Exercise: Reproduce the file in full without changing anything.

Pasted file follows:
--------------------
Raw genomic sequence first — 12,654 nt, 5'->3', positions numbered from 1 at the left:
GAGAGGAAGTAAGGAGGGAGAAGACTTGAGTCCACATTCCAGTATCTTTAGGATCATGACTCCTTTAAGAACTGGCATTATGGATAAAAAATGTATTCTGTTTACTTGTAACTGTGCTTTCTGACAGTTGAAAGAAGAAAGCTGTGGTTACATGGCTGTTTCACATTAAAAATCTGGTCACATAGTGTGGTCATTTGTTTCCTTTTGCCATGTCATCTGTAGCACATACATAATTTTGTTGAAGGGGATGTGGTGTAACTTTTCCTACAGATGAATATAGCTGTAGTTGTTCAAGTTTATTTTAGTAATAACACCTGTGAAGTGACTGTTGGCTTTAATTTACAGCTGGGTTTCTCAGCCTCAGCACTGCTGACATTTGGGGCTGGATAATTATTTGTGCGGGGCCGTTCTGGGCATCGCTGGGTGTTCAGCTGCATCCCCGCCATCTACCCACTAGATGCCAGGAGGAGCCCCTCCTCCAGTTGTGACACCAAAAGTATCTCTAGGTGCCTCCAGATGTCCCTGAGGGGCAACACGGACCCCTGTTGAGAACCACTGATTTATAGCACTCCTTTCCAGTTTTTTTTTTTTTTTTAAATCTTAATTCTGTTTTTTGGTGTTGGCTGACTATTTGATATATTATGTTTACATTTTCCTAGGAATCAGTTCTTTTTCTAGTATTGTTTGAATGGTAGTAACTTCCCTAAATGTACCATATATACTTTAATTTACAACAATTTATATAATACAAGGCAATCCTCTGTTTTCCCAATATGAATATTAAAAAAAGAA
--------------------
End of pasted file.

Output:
Raw genomic sequence first — 12,654 nt, 5'->3', positions numbered from 1 at the left:
GAGAGGAAGTAAGGAGGGAGAAGACTTGAGTCCACATTCCAGTATCTTTAGGATCATGACTCCTTTAAGAACTGGCATTATGGATAAAAAATGTATTCTGTTTACTTGTAACTGTGCTTTCTGACAGTTGAAAGAAGAAAGCTGTGGTTACATGGCTGTTTCACATTAAAAATCTGGTCACATAGTGTGGTCATTTGTTTCCTTTTGCCATGTCATCTGTAGCACATACATAATTTTGTTGAAGGGGATGTGGTGTAACTTTTCCTACAGATGAATATAGCTGTAGTTGTTCAAGTTTATTTTAGTAATAACACCTGTGAAGTGACTGTTGGCTTTAATTTACAGCTGGGTTTCTCAGCCTCAGCACTGCTGACATTTGGGGCTGGATAATTATTTGTGCGGGGCCGTTCTGGGCATCGCTGGGTGTTCAGCTGCATCCCCGCCATCTACCCACTAGATGCCAGGAGGAGCCCCTCCTCCAGTTGTGACACCAAAAGTATCTCTAGGTGCCTCCAGATGTCCCTGAGGGGCAACACGGACCCCTGTTGAGAACCACTGATTTATAGCACTCCTTTCCAGTTTTTTTTTTTTTTTTAAATCTTAATTCTGTTTTTTGGTGTTGGCTGACTATTTGATATATTATGTTTACATTTTCCTAGGAATCAGTTCTTTTTCTAGTATTGTTTGAATGGTAGTAACTTCCCTAAATGTACCATATATACTTTAATTTACAACAATTTATATAATACAAGGCAATCCTCTGTTTTCCCAATATGAATATTAAAAAAAGAA